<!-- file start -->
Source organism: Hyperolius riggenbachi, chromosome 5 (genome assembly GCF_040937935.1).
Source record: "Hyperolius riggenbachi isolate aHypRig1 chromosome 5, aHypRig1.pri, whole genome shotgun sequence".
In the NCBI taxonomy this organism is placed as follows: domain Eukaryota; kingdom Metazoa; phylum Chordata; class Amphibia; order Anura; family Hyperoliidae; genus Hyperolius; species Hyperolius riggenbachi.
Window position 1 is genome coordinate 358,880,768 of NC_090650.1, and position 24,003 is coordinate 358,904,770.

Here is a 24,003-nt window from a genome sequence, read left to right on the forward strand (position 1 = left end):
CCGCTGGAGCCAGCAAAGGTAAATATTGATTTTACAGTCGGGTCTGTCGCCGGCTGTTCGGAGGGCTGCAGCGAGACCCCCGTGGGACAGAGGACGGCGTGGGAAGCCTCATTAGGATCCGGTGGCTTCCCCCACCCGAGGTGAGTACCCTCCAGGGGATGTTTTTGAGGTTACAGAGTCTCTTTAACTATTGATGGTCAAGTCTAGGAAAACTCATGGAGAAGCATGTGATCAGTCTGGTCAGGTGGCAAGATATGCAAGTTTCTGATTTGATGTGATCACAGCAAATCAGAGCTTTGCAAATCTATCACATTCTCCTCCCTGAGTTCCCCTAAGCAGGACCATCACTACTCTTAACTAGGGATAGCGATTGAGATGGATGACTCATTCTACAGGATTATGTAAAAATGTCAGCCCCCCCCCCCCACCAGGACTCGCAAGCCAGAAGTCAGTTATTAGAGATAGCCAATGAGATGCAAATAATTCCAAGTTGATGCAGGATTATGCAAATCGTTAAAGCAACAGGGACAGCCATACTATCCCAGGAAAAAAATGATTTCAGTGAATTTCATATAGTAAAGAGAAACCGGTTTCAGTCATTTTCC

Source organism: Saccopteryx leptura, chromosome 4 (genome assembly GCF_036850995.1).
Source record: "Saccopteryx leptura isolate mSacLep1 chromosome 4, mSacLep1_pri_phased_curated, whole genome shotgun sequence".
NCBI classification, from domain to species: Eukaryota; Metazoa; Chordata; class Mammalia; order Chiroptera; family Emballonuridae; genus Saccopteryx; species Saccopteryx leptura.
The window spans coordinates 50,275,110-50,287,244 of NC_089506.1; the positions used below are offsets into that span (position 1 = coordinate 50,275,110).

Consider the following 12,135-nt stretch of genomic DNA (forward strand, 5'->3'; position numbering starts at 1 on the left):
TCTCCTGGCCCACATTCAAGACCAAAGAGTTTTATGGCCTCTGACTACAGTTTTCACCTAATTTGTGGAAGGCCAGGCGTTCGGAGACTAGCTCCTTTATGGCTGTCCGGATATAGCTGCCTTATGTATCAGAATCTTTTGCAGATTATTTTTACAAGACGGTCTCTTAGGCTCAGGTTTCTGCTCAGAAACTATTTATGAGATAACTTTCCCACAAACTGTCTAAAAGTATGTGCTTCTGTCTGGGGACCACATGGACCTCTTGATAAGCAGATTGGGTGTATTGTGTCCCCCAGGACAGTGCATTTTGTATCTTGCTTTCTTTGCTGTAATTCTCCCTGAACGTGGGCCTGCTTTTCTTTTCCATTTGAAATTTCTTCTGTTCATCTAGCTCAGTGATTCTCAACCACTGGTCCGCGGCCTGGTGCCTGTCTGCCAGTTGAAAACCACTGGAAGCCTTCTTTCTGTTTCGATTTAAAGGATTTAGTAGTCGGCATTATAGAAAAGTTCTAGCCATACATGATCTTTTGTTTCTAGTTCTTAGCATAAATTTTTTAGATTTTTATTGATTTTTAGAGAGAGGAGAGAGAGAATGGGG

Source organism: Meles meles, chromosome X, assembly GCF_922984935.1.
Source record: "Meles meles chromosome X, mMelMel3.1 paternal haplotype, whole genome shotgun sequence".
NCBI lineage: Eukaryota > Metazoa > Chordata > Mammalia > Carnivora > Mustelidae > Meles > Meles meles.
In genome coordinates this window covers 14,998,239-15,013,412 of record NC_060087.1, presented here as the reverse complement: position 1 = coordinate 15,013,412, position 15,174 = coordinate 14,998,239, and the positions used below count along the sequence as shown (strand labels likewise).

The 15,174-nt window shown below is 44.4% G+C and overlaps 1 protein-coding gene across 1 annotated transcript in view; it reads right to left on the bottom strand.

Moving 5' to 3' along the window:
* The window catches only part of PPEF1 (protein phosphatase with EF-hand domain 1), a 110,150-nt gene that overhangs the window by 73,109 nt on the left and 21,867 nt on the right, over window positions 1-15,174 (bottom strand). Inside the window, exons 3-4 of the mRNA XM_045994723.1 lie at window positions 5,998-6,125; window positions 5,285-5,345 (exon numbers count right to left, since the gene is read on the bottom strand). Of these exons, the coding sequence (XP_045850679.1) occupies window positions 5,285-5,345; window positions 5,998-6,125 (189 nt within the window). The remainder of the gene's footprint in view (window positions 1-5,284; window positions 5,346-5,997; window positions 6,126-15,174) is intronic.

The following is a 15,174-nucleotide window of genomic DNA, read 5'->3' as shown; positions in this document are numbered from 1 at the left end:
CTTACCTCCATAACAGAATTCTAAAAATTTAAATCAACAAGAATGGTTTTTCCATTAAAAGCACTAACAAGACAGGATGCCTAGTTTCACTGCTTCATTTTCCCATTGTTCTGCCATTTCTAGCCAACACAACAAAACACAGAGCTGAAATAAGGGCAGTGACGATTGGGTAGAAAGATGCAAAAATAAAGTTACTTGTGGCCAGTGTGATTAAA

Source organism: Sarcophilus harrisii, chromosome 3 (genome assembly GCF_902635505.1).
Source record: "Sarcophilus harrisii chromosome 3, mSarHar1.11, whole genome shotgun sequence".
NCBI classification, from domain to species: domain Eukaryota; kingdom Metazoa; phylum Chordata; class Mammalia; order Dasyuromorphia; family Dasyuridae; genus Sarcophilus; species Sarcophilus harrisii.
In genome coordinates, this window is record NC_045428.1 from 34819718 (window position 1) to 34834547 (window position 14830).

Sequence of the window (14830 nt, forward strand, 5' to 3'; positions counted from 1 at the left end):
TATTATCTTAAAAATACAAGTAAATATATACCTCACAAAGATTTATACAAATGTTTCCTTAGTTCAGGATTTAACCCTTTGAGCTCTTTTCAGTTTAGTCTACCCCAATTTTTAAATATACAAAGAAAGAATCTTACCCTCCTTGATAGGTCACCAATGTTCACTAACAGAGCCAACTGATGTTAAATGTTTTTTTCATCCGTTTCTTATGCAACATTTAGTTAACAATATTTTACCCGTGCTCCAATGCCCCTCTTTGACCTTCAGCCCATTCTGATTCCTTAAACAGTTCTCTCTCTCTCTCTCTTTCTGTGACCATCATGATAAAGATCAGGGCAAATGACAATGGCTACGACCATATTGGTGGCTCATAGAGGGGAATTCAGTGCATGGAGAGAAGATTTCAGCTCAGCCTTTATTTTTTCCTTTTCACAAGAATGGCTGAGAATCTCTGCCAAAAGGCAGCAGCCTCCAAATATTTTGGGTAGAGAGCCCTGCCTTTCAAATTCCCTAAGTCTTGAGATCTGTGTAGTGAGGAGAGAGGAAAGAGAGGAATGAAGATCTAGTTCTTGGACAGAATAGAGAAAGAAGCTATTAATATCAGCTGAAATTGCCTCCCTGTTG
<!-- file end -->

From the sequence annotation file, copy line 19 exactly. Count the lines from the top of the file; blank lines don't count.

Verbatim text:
* The window catches only part of PPEF1 (protein phosphatase with EF-hand domain 1), a 110,150-nt gene that overhangs the window by 73,109 nt on the left and 21,867 nt on the right, over window positions 1-15,174 (bottom strand). Inside the window, exons 3-4 of the mRNA XM_045994723.1 lie at window positions 5,998-6,125; window positions 5,285-5,345 (exon numbers count right to left, since the gene is read on the bottom strand). Of these exons, the coding sequence (XP_045850679.1) occupies window positions 5,285-5,345; window positions 5,998-6,125 (189 nt within the window). The remainder of the gene's footprint in view (window positions 1-5,284; window positions 5,346-5,997; window positions 6,126-15,174) is intronic.